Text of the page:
A 34-year-old man from Ladysmith is in police custody after a witness spotted a white truck towing a sawmill they recognized as reported stolen on social media.
After spotting the orange portable sawmill in the 4600-block of Elk lake Drive on Sept. 28 around 7:30 p.m., the witness informed police and officers located the vehicle and driver.
Police discovered that it was not only the sawmill that was stolen, but the white truck towing it was also stolen.
The man driving faces charges of possession of stolen property over $5,000, possession of break-in instruments, possession of a controlled substance and two counts of driving with a suspended licence.
The truck and sawmill were stolen on two separate occasions from local non-profits, Wildwood Ecoforest and the Nanaimo River Salmonid Enhancement Project.
Kathleen Code, vice-chair of the Ecoforestry Institute Society said the organization is grateful to the public for their efforts in sharing information that led to the recovery of the Wood-Mizer sawmill.
“We’re very fortunate. It would have been a huge loss to us,” she said.
Depending on the model, new mills range in price from $4,313 to $97,993.
Code said that the sawmill is currently sitting in an impound lot, and that Wildwood Ecoforest will have to pay the impound fees to recover their stolen equipment.
“We have had a generous donor come forward to help us out with those fees.”
The equipment belongs Barry Gates, co-chair of the Ecoforestry Institute Society. Gates donates the equipment for Wildwood to use when they harvest timber from their 77-acre property.
“We harvest within our ecological parameters to ensure we have a standing forest that is ecologically functional,” Code said.
That wood is then milled and used to build and improve structures on the property.
Wildwood Ecoforest is in the middle of constructing an accessible washroom for visitors. The theft of the sawmill ground that project to a halt. With the return of the sawmill, work on that project has resumed. Wildwood has plans to construct an outdoor classroom in the spring.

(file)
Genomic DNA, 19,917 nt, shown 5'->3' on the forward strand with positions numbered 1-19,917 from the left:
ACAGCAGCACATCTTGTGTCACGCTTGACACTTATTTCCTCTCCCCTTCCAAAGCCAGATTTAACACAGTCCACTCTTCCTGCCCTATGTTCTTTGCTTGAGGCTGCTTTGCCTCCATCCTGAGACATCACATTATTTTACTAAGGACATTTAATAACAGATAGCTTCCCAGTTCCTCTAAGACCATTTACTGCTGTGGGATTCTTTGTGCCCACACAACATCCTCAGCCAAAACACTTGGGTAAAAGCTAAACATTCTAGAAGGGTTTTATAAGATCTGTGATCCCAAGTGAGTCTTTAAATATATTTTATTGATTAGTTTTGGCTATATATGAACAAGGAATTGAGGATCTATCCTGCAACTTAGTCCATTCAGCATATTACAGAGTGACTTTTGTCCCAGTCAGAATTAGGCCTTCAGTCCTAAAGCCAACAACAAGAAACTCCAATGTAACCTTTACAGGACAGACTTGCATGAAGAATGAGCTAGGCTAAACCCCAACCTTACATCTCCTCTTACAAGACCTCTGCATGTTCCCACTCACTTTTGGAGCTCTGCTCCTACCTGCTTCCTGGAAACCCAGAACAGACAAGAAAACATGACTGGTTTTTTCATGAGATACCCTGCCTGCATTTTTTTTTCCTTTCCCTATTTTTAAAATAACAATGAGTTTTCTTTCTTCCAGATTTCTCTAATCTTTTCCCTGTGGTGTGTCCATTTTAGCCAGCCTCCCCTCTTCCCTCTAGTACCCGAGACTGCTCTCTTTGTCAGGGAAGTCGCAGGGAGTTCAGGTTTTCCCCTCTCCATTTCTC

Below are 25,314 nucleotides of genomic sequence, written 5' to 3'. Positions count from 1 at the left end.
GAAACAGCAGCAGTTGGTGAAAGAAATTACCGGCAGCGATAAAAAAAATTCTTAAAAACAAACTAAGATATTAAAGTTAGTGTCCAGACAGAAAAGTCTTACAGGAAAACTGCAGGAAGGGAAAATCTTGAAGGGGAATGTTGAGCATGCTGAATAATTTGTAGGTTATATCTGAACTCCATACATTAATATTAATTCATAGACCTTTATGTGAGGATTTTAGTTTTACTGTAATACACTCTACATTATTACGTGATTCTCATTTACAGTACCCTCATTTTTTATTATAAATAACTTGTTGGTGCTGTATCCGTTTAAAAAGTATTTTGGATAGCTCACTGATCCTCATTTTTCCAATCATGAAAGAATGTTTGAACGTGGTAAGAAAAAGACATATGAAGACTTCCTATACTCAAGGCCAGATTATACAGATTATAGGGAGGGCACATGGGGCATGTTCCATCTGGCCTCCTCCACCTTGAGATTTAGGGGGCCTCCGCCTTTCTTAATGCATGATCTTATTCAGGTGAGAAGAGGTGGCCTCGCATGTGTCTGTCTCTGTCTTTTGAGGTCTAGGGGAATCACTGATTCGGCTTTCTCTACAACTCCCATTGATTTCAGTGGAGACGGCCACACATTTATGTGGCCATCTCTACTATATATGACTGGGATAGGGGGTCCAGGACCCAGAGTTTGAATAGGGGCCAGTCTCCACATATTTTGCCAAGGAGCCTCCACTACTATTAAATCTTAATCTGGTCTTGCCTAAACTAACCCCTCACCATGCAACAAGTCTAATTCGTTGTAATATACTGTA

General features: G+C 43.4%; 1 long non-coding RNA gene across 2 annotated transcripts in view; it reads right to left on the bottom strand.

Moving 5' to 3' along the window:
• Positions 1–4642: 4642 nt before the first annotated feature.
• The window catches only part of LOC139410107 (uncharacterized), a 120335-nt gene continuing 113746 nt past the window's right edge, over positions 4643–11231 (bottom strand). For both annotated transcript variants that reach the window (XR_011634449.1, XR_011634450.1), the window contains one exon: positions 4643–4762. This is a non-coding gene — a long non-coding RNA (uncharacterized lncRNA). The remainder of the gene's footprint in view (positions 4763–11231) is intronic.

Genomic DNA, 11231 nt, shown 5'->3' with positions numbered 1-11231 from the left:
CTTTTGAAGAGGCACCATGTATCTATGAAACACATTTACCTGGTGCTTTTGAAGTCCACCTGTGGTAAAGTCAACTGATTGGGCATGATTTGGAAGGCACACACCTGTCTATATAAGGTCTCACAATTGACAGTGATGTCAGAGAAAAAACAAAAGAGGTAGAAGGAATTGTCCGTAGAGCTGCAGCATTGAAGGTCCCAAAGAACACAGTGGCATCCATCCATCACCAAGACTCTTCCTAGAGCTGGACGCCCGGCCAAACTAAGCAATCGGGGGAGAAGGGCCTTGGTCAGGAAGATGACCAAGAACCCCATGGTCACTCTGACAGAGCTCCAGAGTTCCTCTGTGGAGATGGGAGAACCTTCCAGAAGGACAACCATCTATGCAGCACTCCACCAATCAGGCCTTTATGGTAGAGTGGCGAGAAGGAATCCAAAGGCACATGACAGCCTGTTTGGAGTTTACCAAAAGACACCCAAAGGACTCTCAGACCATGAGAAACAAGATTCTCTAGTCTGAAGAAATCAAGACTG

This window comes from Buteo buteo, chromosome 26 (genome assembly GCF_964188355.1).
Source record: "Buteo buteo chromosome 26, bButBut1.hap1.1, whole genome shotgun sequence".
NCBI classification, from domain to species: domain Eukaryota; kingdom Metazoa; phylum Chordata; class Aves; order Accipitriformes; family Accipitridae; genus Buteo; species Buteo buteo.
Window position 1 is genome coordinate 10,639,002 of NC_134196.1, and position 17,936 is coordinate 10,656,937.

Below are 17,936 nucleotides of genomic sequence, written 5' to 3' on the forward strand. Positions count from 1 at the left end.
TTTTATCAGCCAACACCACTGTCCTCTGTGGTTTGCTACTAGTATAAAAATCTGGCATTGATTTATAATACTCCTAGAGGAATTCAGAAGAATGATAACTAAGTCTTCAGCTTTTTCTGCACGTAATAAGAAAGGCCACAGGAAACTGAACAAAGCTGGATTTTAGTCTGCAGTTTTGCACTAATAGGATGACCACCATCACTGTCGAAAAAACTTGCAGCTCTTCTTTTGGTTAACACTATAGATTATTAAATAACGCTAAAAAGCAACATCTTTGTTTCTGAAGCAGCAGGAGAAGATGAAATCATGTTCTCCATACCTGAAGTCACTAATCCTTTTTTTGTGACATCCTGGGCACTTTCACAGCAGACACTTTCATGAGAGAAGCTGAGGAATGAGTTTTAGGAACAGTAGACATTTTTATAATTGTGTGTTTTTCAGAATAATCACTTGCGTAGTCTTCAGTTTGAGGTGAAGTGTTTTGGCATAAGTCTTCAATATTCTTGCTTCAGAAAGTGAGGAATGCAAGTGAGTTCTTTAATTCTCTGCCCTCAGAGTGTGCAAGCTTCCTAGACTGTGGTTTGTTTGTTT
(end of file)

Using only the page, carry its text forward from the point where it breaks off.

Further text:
Brian Banks, manager of the Nanaimo River Salmonid Enhancement Project, (NRSEP) said that this is the first vehicle theft he’s experienced in over 16 years with the organization.
“It couldn’t have come at a worse time. This is our busiest time of the year right now. Luckily we were able to rent another vehicle,” he said.
A fish transport tank that was in the back of the stolen truck has been recovered. The tank was recovered from the roadside on Spruston Road. The tank was empty when the vehicle was stolen.
If the truck and fish tank were not recovered, replacement costs would have been over $20,000. As a non-profit society, NRSEP would have needed to fundraise for the new equipment.
“We’ve had a pretty large outpouring of support from the community over the last couple days,” Banks said.
Much like Wildwood, NRSEP said the thief would have been familiar with the site, as the truck was not visible from a public trail that runs nearby their facility.
“People don’t just drive by here,” Banks said.
Both organizations expressed gratitude for community efforts, and all those who participated in a broadly shared social media campaign to recover the stolen equipment.
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